Your new hair color is pretty, but what about hair dye stains dripping on the carpet? Of course not. Permanent hair dye stains are fairly easy to remove from carpet if you act quickly. However, even if you don't see the stain right away until the stain hardens, you can still get rid of it and make the carpet look clean like new, of course with more effort. While you can buy commercial carpet cleaning products that remove hair dye stains, you can also make your own cleaning mixture at home with a few simple household ingredients.
Method 1 of 3: Picking Up Fresh Paint Spills or Splashes
Step 1. Absorb as much paint as possible using a clean washcloth
Before cleaning up the spill, press the washcloth against the paint to lift it up as much as possible. Fold the washcloth and press again on the paint until there is no more liquid or paint standing on the carpet.
Do not rub or rub the washcloth on the stain. You'll just spread the paint and make it sink deeper into the carpet fibers, making the stain harder to remove. In addition, you are also at risk of damaging the carpet fibers
Step 2. Combine dish soap, vinegar, and water in a short-walled bowl
Use 1 tablespoon (15 ml) of dish soap, 1 tablespoon (15 ml) of vinegar, and 480 ml of water to make the cleaning mixture. Stir the ingredients to mix evenly.
This basic formula produces enough mixture to clean the stained area. If the spill or puddle of hair dye is large enough, you can make more mixtures or increase the amount of each ingredient
Step 3. Dip a clean white washcloth into the mixture and dab it repeatedly on the stained area
Wet a washcloth and press it against the stain. Lift the fabric, then press again. Keep dipping the cloth into the mixture and pressing back on the stain while watching if the hair dye lifts off the carpet and sticks to the fabric.
- By using a white washcloth, you don't have to worry if the color of the washcloth will transfer to the carpet. In addition, you can see the paint lifting off the carpet more easily.
- Be careful not to rub the mixture on the carpet. You can actually damage the carpet fibers and make the hair dye go deeper into the carpet fibers making the stain more difficult to remove.
Step 4. Rinse the cleaned area with cold water
Once you don't see any more paint stains on the carpet, pour a little water on the cleaned area to remove any residue from the cleaning mixture. After that, dry the area by dabbing a dry cloth or sponge on the carpet.
You may need to add more water to rinse the carpet again, and this step is up to you. If you still smell vinegar on the carpet, it's a good idea to rinse the carpet again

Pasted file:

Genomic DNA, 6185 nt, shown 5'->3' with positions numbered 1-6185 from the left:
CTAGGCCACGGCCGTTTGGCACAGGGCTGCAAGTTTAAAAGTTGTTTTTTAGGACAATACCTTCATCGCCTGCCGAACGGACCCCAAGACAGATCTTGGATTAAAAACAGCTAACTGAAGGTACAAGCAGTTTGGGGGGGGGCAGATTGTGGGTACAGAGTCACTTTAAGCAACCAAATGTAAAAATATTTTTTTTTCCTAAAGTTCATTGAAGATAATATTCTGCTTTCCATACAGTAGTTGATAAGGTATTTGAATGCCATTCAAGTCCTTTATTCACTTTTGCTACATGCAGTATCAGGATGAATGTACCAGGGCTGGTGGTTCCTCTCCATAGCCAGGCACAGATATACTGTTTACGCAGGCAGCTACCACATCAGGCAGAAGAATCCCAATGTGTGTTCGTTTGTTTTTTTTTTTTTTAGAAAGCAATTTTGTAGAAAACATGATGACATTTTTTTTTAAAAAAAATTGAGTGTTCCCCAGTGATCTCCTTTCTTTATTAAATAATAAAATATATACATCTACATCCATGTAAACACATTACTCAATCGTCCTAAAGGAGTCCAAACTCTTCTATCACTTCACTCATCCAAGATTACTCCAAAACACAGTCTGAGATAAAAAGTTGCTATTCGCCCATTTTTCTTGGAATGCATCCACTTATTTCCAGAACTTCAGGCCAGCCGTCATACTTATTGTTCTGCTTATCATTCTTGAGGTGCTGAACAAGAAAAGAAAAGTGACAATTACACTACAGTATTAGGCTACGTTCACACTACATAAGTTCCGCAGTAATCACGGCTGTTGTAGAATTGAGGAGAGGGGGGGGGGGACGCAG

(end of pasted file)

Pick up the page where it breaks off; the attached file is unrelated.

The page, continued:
Step 5. Dry the carpet by aerating it or using a sponge
Remove any remaining water from the carpet. After that, you can air the carpet to dry it and this drying process does not take very long. If the area you've cleaned is in an area where people pass frequently and you want it to dry faster, press a dry sponge against the carpet to absorb more moisture.
You can also turn on the fan and point it at the carpet that is still damp or damp
Method 2 of 3: Removing Old Stains That Are Already Sticking Strongly on the Carpet
Step 1. Wet the stain with a mixture of dish soap and vinegar
In a short-walled bowl, mix 1 tablespoon (15 ml) of dish soap and 1 tablespoon (15 ml) of vinegar with 480 ml of water. Dip a washcloth or sponge into the mixture and wring it over the stained area to wet it.
You can also slowly pour the mixture on the stain to wet or soak the area. This step is considered better if the stain is large
Step 2. Blot a clean white washcloth on the stain every 5 minutes for 30 minutes
Turn on the timer for 30 minutes. Every 5 minutes, take a washcloth and dab it on the stain. If the area starts to dry out, you can squeeze or re-pour the cleaning mixture on the stain.
By dabbing the fabric on the stain, the mixture can be absorbed deeper into the carpet fibers. However, do not rub the fabric as you can damage the carpet
Step 3. Rinse the stain with cold water
After 30 minutes, pour cold water on the carpet to remove any remaining cleaning mixture. Use a clean sponge or cloth to absorb any remaining water. You may still see traces of stain, but at least the stain isn't as obvious.
If you don't see a significant change, "soak" or re-wet the stained area for 30 minutes using the cleaning mixture to lift more paint onto the carpet surface
Step 4. Remove the remaining stain using rubbing alcohol
Use a clean white cloth or cotton swab (depending on the size of the stain remaining) to dab the alcohol directly on the stain. Carefully blot the cloth or earplug until the stain is gone.
You'll need to put in more effort to get rid of any stubborn stains, so don't be surprised if you have to clean the affected area more than once. If alcohol doesn't work, you may need to use a mixture or other substance to remove the stain from the carpet